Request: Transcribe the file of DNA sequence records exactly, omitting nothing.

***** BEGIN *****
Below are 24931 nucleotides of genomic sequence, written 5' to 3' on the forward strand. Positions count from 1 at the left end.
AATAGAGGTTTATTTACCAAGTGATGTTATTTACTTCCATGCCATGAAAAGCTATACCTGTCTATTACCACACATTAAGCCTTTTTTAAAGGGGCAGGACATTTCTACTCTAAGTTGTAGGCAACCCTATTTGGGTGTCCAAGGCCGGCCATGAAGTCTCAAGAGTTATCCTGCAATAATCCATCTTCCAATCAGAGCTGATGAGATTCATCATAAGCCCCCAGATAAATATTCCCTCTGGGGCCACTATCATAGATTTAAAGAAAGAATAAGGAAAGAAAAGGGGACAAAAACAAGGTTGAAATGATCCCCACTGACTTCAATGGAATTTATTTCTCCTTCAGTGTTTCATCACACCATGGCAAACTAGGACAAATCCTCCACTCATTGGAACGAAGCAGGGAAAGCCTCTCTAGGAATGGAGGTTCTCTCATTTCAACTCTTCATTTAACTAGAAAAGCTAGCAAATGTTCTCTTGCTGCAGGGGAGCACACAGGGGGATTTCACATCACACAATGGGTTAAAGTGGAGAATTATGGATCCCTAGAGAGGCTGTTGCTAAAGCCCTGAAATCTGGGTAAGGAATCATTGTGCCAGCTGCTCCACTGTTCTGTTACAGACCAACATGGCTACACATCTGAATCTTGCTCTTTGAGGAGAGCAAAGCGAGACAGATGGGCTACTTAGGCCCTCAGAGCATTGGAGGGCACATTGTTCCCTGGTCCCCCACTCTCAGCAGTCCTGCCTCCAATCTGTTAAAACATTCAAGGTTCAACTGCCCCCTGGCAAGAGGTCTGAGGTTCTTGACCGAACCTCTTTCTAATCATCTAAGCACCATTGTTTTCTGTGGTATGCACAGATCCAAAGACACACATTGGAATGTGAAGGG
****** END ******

Below are 24931 nucleotides of genomic sequence, written 5' to 3' on the forward strand. Positions count from 1 at the left end.
AATAGAGGTTTATTTACCAAGTGATGTTATTTACTTCCATGCCATGAAAAGCTATACCTGTCTATTACCACACATTAAGCCTTTTTTAAAGGGGCAGGACATTTCTACTCTAAGTTGTAGGCAACCCTATTTGGGTGTCCAAGGCCGGCCATGAAGTCTCAAGAGTTATCCTGCAATAATCCATCTTCCAATCAGAGCTGATGAGATTCATCATAAGCCCCCAGATAAATATTCCCTCTGGGGCCACTATCATAGATTTAAAGAAAGAATAAGGAAAGAAAAGGGGACAAAAACAAGGTTGAAATGATCCCCACTGACTTCAATGGAATTTATTTCTCCTTCAGTGTTTCATCACACCATGGCAAACTAGGACAAATCCTCCACTCATTGGAACGAAGCAGGGAAAGCCTCTCTAGGAATGGAGGTTCTCTCATTTCAACTCTTCATTTAACTAGAAAAGCTAGCAAATGTTCTCTTGCTGCAGGGGAGCACACAGGGGGATTTCACATCACACAATGGGTTAAAGTGGAGAATTATGGATCCCTAGAGAGGCTGTTGCTAAAGCCCTGAAATCTGGGTAAGGAATCATTGTGCCAGCTGCTCCACTGTTCTGTTACAGACCAACATGGCTACACATCTGAATCTTGCTCTTTGAGGAGAGCAAAGCGAGACAGATGGGCTACTTAGGCCCTCAGAGCATTGGAGGGCACATTGTTCCCTGGTCCCCCACTCTCAGCAGTCCTGCCTCCAATCTGTTAAAACATTCAAGGTTCAACTGCCCCCTGGCAAGAGGTCTGAGGTTCTTGACCGAACCTCTTTCTAATCATCTAAGCACCATTGTTTTCTGTGGTATGCACAGATCCAAAGACACACATTGGAATGTGAAGGG